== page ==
Culinary grande dame Child and master chef P pin define ""the basics of fine food that looks good, tastes the way it should and is a total pleasure to eat."" Chapters are organized into appetizers, soups, eggs, salads and sandwiches, potatoes, vegetables, fish, poultry, meats and desserts. Based on the vast experience of these chefs, the book takes a she says/he says approach to home-style French cooking: While Julia finds the dark digestive vein in shrimp ""ugly"" and automatically removes it, Jacques considers it ""perfectly good protein to eat""; Julia prefers seasoning food with white pepper, but Jacques uses black pepper, and so forth. Child and P pin recycle familiar Franco-American classics, like Omelets, Souffl s, French Fries, Sole Meuni re, Roast Chicken, Steak Au Poivre and Cr me Br l e, with a contemporary sleight-of-hand (e.g., stocks that can be made within an hour; a microwave method for clarified butter). Eschewing today's trendy global pantry, recipes emphasize fresh, seasonal ingredients. There is also no shortage of shopping, preparation and technique tips from the pros, such as Jacques's perspective on buying a good steak: ""it's more useful to have knowledge about cuts of meat than a lot of money."" A charismatic tag team, veterans Child and P pin illuminate novice and seasoned home cooks alike, gently reminding readers that ""eating, as well as cooking, should be pleasurable and guiltless."" First serial to Gourmet; Good Cook Book Club main selection; author tour. (Sept.) FYI: Cooking at Home is based on a forthcoming 22-part PBS series.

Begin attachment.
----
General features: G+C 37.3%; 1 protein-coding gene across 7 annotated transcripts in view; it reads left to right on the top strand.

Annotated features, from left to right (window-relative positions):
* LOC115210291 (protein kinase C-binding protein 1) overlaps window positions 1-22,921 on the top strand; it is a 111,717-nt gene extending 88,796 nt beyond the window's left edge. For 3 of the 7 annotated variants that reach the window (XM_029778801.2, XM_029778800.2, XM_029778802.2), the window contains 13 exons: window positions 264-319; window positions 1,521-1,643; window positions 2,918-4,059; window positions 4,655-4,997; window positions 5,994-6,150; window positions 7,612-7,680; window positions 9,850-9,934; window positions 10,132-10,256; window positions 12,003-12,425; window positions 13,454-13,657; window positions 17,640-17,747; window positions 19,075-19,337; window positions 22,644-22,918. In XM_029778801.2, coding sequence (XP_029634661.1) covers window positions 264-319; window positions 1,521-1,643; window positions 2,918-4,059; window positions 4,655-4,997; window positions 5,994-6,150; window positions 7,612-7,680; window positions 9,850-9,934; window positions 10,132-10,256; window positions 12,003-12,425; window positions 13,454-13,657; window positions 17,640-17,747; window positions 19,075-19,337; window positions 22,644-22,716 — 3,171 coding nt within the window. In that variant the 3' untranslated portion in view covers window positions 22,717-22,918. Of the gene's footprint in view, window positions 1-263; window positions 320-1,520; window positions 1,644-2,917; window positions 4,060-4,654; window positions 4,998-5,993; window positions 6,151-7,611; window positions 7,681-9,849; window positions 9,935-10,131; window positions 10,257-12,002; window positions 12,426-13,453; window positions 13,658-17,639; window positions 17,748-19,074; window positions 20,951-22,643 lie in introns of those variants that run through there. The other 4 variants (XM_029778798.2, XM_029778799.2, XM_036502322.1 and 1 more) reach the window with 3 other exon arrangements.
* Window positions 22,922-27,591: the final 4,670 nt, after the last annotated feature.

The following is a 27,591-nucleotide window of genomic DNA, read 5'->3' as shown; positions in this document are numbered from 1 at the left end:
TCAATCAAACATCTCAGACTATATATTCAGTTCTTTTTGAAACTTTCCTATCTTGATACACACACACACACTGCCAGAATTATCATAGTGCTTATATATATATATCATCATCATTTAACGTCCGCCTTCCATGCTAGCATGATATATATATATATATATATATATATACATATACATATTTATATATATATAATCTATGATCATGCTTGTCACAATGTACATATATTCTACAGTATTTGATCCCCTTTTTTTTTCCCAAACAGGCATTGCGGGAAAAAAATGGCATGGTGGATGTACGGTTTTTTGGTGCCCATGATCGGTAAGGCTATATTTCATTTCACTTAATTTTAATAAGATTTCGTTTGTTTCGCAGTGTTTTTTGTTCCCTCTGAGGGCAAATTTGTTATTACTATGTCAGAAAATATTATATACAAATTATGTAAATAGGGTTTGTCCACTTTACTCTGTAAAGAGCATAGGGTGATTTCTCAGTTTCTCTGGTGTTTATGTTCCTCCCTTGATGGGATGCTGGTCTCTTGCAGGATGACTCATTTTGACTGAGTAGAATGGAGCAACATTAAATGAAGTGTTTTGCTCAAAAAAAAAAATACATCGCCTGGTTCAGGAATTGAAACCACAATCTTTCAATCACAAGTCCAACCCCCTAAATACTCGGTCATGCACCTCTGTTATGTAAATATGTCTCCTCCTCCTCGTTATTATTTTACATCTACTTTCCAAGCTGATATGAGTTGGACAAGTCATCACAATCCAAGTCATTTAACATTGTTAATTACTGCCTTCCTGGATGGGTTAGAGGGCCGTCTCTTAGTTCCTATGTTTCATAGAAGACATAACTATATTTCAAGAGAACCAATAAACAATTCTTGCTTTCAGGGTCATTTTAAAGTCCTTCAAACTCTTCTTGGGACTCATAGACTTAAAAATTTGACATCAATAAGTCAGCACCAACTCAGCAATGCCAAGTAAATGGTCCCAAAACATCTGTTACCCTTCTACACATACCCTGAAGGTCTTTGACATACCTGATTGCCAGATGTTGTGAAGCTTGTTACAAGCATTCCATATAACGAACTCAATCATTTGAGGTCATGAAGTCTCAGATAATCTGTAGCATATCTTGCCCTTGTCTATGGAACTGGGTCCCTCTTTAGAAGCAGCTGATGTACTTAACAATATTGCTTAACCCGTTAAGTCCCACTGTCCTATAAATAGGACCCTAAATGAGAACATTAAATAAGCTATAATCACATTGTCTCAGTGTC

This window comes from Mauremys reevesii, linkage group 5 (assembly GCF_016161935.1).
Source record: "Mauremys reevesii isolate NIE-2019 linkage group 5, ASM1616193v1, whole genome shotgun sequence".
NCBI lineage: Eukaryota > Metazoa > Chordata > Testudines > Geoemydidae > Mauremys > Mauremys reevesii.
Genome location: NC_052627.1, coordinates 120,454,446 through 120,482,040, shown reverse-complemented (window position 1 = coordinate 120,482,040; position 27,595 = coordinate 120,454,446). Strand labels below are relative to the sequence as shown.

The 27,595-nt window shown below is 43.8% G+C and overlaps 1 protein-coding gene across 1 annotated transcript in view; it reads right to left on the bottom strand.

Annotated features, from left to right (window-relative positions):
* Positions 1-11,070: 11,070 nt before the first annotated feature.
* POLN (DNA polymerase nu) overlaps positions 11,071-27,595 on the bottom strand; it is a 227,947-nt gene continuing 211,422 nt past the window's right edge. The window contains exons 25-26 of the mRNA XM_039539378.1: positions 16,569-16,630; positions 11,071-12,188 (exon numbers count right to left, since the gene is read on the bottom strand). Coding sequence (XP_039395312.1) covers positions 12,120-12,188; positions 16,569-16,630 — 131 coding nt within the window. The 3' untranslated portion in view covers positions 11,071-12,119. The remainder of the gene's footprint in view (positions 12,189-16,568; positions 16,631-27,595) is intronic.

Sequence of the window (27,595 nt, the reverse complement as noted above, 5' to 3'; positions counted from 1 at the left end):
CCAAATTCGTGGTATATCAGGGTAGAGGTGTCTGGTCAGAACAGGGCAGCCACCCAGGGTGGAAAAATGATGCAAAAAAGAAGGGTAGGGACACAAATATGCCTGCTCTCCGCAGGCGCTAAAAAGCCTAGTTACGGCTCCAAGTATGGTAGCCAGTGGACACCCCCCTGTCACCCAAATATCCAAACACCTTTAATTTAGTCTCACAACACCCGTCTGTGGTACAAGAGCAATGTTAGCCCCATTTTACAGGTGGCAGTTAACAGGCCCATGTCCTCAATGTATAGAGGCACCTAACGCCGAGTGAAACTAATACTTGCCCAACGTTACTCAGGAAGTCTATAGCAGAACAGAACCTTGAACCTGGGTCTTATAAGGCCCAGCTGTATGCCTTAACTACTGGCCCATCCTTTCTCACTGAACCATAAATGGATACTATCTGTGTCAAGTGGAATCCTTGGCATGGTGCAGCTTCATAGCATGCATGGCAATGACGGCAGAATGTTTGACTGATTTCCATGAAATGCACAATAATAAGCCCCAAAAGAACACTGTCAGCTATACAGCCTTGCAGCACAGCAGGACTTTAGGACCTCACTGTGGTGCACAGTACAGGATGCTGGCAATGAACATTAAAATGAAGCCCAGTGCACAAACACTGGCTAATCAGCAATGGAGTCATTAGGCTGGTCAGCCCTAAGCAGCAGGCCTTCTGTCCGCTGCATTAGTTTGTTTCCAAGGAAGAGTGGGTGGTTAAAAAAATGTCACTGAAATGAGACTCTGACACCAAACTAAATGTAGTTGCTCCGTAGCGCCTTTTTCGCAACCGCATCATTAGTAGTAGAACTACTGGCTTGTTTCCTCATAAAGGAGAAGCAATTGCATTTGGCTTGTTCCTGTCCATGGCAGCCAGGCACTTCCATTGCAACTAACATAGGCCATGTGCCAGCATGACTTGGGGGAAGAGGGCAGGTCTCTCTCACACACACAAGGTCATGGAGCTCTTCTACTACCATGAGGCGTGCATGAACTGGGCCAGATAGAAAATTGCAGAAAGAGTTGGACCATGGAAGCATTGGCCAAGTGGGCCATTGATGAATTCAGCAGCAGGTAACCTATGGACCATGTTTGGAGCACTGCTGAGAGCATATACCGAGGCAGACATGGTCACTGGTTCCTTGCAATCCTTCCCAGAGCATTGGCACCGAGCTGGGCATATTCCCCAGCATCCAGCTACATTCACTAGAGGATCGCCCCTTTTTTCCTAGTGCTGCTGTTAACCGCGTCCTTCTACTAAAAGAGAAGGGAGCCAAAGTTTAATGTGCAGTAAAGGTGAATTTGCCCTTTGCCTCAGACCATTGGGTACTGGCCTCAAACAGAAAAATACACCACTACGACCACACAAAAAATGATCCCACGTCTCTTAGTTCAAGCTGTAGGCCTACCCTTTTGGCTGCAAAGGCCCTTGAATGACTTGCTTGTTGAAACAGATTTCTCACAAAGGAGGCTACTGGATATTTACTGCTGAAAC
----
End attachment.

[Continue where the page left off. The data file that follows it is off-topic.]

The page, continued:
Reviewed on: 09/13/1999 Release date: 09/01/1999 Genre: Nonfiction